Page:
If I run a query such as:
SELECT COUNT(*) as num FROM table WHERE x = 'y'
Will it always return a result, even when the query doesn't match any record? Or do I need to validate and make sure a row is returned as the result?
Yes, because it's an aggregate and returns zero. Unless you add GROUP BY in which case no result because there is no group...
MAX/SUM etc would return NULL unless you add GROUP BY then no rows. Only COUNT returns a number for no results
Edit, a bit late: SUM would return NULL like MAX
Edit, May 2013: this applies to all main RDBMS. I guess as per the ANSI standard
There will always be a row of result like this:
if there are no matches.
By the way, I would prefer to count only the primary key instead of
if no record is matched the count will return 0. (so yes, count always returns a result, unless you have some syntax error)
Yes, the return value of the "count" function itself is always a non-null integer, without exception.
Having said that, you may be more interested in the return value of your query, which is actually a result set. If that's the case, then you simply have to consider whether your query includes a "group by" clause.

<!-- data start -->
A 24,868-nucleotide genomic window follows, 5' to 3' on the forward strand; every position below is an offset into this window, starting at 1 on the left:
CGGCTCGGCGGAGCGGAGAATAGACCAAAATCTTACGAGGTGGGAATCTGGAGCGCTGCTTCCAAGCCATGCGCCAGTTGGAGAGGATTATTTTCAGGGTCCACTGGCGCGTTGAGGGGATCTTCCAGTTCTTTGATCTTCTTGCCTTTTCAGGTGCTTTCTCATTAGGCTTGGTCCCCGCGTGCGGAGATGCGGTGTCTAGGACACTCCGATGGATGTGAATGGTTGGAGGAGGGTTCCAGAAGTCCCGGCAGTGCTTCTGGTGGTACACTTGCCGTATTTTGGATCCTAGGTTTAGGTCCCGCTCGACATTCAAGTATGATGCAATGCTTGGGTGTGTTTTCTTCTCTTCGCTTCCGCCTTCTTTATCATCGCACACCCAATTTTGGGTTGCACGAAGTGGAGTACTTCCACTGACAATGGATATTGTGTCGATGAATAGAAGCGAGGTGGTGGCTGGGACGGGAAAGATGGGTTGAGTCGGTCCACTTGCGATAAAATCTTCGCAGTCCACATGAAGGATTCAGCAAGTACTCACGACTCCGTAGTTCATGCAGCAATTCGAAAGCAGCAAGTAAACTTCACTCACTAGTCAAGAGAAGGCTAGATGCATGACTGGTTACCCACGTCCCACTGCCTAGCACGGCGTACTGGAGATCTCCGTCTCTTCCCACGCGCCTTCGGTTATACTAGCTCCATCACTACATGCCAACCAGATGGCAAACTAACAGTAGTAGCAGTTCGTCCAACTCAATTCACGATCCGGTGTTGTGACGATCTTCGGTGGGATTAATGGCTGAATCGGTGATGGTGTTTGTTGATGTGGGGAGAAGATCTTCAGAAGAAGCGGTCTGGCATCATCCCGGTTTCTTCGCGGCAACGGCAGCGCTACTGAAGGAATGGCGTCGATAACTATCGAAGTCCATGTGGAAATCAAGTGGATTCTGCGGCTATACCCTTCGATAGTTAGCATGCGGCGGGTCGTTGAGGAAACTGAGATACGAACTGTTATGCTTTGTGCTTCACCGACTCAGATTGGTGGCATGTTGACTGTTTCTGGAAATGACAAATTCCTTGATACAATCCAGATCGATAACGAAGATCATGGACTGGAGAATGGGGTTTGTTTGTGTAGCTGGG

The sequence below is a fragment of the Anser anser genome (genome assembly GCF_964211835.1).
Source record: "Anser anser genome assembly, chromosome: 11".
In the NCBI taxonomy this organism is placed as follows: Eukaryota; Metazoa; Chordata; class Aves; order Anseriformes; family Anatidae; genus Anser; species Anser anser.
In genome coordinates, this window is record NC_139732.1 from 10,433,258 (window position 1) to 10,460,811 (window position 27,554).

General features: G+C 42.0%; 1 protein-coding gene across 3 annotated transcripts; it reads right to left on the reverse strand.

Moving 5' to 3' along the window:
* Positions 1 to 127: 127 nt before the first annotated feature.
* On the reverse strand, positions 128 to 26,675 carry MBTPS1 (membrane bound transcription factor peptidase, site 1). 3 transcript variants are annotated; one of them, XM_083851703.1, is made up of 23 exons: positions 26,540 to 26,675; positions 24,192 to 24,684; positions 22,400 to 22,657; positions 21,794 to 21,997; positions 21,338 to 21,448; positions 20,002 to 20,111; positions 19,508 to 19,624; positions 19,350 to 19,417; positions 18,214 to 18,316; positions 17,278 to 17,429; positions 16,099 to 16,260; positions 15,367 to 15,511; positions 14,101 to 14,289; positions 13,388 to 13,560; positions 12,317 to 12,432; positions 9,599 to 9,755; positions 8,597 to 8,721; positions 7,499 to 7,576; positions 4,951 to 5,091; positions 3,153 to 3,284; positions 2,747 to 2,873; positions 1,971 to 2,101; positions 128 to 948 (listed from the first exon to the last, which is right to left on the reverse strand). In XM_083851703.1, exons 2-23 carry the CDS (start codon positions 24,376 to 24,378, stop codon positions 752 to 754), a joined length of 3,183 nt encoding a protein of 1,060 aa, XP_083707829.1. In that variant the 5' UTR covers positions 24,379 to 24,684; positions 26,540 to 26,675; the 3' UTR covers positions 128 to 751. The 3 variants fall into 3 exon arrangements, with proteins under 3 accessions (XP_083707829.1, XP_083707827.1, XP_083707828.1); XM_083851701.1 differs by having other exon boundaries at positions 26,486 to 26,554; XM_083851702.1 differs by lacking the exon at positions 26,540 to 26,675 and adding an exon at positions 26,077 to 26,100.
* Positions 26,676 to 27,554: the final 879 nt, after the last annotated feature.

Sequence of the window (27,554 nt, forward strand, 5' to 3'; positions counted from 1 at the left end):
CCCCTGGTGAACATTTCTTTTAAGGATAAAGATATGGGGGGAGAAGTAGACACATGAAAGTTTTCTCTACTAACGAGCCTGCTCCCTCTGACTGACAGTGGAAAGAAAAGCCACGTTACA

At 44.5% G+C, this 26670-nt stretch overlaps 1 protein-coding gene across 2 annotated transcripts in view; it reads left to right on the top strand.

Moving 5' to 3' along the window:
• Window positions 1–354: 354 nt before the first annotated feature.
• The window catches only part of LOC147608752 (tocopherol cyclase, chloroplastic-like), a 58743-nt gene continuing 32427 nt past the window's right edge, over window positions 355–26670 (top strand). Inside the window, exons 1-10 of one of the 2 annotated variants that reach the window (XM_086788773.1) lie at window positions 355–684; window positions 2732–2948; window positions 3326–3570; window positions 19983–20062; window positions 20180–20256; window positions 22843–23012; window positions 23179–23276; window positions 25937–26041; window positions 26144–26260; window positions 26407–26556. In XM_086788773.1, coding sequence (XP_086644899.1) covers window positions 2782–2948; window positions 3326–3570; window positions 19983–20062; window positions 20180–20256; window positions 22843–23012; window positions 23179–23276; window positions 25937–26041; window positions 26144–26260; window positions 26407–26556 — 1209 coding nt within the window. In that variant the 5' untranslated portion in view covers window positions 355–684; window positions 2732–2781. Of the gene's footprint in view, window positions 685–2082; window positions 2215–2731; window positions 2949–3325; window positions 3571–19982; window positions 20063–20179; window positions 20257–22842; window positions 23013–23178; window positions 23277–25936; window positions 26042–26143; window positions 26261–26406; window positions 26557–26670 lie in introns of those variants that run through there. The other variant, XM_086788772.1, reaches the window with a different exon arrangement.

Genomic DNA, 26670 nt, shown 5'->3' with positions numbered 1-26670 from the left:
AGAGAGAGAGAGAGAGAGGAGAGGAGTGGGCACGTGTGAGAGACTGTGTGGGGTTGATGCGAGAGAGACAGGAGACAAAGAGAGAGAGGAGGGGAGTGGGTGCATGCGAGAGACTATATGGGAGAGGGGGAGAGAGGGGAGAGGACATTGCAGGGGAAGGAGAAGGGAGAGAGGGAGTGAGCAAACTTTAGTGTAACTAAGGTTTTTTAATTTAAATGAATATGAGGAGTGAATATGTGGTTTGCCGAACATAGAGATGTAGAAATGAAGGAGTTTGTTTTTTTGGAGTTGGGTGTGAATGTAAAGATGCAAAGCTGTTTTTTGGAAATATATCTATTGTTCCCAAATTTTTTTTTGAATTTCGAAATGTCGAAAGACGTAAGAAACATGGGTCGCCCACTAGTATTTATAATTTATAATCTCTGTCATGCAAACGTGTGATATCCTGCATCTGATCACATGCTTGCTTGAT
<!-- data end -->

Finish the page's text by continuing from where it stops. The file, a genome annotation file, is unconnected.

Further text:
A non-grouped query with aggregate functions like
produces a result set with a single record containing the return value(s) of the aggregate function(s). In this case, your result set will always have exactly one record, with columns containing the return values of whatever aggregate functions you included. Within this lone record, the return value of count will always be a non-null integer, while the return values of the other aggregate functions such as min, max, and sum may be null. In the above example, your returned record may be "zero, null, null, null", but will never be "null,null,null,null", since count never returns null. So if you're calling only "count", then that one column in that one record returned will always contain the non-null return value of count; hence you can rest assured that the scalar return value of your count query will always be a non-null integer.
On the other hand, a grouped query with aggregate functions like
produces a result set with zero or more records where each record contains the return value of the aggregate function(s) for each group identified. In this case, if there are no groups identified, there are no groups for the aggregate functions to run on, the functions are never run, and the "query return value" will be an empty set with no records at all.
Test it out on a table with no records to see the results:
So whether you're calling count, min, max, or sum, it is important to understand not only the return values of individual aggregate functions, but also the "return value" of the query itself, and what that result set contains.